US EPA's response for evidence to support Pruitt's climate views lacking
After a judge ordered it to do so, the U.S. Environmental Protection Agency offered no evidence supporting its former administrator's claim that human activity is not the main cause of climate change, according to a federal government employee advocacy group.
The Public Employees for Environmental Responsibility, or PEER, sued the EPA for documents that informed Scott Pruitt's conclusions. PEER said the EPA provided 11 records related to climate change. All of the records were different versions of the same document, which contained EPA's answers to questions posed by members of the U.S. Senate Committee on Environment and Public Works following Pruitt's testimony in front of the panel on Jan. 30. The EPA declined to address the questions directly.
Researcher: Draft DOE report downplays onsite fuel's role in grid resilience
Onsite fuel storage at power plants does not play a critical role in grid resilience, according to the head of a research group that helped prepare a draft report on a study requested by the U.S. Department of Energy.
Michael Webber, who heads the University of Texas-Austin's Webber Energy Group, said in an Oct. 12 tweet that the organization wrote a draft report on grid resilience with the DOE's Idaho National Laboratory. One of the main findings in that report was that "on-site fuel storage (e.g. coal) isn't a critical factor for resilience, rather it's one of many factors." Despite the significance of the finding in light of the DOE's resilience concerns, Webber said the report "hasn't seen the light of day, yet."
US EPA makes major changes to key air pollution advisory committee
Acting U.S. Environmental Protection Administrator Andrew Wheeler has made a flurry of changes to a key scientific advisory committee that helps set national air quality standards.
Wheeler on Oct. 10 placed five new members on the agency's Clean Air Science Advisory Committee, which has traditionally provided independent recommendations to the EPA administrator. The seven-member committee is required under Section 109 of the Clean Air Act, and it gives critical advice related to the National Ambient Air Quality Standards, or NAAQS, for six air pollutants that are considered harmful to the public and environment, including how the standards should be set with an adequate margin of safety.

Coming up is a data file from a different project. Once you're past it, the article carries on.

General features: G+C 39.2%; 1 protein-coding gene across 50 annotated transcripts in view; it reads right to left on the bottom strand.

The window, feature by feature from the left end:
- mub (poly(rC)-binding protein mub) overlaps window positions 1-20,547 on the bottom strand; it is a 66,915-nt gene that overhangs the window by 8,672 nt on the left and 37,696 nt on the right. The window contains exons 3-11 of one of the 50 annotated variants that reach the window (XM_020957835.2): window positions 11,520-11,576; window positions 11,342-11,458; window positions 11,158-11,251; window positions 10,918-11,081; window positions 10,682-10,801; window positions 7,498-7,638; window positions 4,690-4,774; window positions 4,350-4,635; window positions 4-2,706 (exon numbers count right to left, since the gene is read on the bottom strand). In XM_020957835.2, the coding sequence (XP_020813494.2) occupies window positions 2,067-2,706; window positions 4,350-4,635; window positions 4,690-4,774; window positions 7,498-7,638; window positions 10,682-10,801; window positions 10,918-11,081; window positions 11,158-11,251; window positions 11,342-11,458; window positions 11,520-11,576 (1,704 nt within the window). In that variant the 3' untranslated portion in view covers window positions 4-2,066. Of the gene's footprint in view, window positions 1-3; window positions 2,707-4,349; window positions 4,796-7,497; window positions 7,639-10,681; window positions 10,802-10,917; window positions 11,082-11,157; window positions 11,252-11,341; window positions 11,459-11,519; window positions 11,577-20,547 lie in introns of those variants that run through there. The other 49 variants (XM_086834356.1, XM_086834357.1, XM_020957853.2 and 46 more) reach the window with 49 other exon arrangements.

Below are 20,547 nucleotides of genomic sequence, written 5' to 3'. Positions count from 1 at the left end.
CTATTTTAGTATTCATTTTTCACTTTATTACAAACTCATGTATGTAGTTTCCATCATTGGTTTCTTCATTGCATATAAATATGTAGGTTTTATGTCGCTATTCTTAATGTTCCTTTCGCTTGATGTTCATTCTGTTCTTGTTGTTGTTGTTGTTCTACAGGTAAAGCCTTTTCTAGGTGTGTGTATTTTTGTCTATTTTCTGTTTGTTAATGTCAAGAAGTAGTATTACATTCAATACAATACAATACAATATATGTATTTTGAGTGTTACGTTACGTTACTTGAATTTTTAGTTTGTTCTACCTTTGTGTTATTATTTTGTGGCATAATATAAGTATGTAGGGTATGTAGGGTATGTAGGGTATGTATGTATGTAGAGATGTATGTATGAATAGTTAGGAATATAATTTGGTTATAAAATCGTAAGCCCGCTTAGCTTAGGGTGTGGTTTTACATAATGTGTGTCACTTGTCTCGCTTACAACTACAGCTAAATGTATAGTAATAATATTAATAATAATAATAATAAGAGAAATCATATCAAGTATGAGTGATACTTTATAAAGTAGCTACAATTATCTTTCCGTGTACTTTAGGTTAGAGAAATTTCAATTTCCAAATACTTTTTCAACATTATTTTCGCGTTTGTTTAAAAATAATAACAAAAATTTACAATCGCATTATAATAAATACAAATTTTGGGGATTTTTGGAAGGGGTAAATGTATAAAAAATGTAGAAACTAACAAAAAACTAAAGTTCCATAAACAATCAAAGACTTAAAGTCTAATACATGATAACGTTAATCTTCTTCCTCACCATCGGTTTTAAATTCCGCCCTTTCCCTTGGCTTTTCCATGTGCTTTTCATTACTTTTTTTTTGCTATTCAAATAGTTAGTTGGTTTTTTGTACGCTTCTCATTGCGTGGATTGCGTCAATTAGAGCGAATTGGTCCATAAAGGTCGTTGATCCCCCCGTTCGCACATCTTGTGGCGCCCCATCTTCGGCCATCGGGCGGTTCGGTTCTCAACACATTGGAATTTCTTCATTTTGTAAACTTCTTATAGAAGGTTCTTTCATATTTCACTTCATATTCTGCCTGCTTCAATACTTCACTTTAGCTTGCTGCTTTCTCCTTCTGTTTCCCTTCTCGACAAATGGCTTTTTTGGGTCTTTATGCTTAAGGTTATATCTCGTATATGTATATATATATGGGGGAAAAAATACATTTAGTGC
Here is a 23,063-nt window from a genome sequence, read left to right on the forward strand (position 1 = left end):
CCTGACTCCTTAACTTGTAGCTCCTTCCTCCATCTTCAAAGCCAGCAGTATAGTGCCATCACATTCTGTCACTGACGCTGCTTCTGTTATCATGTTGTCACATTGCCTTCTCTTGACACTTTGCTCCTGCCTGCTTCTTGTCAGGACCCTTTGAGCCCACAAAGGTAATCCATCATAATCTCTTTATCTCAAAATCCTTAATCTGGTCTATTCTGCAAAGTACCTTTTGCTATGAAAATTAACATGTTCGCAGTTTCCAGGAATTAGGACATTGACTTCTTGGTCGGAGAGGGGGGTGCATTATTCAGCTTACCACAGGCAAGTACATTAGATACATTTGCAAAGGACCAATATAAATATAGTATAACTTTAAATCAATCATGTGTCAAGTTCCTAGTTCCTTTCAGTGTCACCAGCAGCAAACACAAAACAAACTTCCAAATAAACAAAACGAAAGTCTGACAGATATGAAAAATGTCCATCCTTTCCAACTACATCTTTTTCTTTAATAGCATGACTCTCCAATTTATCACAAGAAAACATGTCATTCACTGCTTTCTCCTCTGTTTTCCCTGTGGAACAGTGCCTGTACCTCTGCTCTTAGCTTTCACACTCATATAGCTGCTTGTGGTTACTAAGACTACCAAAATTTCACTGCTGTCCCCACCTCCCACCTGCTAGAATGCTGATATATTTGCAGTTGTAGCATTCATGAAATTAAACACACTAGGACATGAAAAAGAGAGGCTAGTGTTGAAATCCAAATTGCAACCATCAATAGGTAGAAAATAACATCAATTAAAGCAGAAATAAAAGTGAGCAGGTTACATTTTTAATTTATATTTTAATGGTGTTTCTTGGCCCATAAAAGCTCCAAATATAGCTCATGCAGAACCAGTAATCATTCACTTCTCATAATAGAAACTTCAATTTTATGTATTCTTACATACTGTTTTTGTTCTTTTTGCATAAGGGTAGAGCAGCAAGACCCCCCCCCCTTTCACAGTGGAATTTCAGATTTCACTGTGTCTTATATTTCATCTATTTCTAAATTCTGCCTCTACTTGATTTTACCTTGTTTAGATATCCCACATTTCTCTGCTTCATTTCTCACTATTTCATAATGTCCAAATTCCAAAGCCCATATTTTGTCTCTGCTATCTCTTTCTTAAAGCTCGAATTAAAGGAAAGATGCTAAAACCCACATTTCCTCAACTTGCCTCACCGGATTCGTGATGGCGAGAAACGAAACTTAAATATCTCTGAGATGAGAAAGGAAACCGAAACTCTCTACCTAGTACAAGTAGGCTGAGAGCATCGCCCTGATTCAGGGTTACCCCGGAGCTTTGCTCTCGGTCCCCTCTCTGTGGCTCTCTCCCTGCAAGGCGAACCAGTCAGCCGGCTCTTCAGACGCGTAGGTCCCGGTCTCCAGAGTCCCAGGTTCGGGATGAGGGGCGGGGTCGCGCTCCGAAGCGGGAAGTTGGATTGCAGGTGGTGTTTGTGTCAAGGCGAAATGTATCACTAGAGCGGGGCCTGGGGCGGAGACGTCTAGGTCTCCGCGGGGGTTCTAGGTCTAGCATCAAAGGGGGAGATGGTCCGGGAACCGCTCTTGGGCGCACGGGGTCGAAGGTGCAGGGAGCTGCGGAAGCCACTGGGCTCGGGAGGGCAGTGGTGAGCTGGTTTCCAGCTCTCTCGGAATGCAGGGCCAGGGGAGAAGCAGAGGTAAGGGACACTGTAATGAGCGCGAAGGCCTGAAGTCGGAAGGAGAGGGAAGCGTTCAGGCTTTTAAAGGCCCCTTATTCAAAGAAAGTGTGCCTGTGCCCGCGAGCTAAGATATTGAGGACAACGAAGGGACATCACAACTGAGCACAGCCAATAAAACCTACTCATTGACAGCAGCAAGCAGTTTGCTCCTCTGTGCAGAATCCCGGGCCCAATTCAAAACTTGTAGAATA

PJM official tells lawmakers FERC should act now on resilience
The U.S. Federal Energy Regulatory Commission should quickly offer some direction on the issue of resilience, including fuel security and system restoration after a blackout, PJM Interconnection President Andy Ott told lawmakers Oct. 11 at a hearing of the U.S. Senate Committee on Energy and Natural Resources.
The hearing focused on blackstart, which is the process for returning energy to the power grid following a systemwide blackout. "To our friends at the White House and DOE who are continually arguing only a coal-based system is secure, I would offer two facts," Committee Ranking Member Maria Cantwell of Washington said. "One: without blackstart capability, onsite fuel won't matter when the system is down. And two: clean energy resources can provide resilience, including blackstart capability," she said, citing hydroelectric blackstart facilities in her state.
Senate approves Trump pick to lead Justice Department's environmental division
The U.S. Senate voted Oct. 11 to confirm Jeffrey Clark as Assistant Attorney General for the U.S. Department of Justice's Environmental and Natural Resources Division. The upper chamber voted 52-45 in favor of his nomination, with support divided largely along party lines.
As the federal government's top environmental lawyer, Clark will be the lead attorney on litigation involving the U.S. Environmental Protection Agency's policies and regulations. Clark previously served as Deputy Assistant Attorney General for DOJ's environmental division from 2001 to 2005 during the George W. Bush Administration, where he supervised roughly 75 lawyers and staff across the Appellate and Indian Resources sections. During that time, he argued numerous cases in federal appeals courts and worked on every environmental case heard by the U.S. Supreme Court.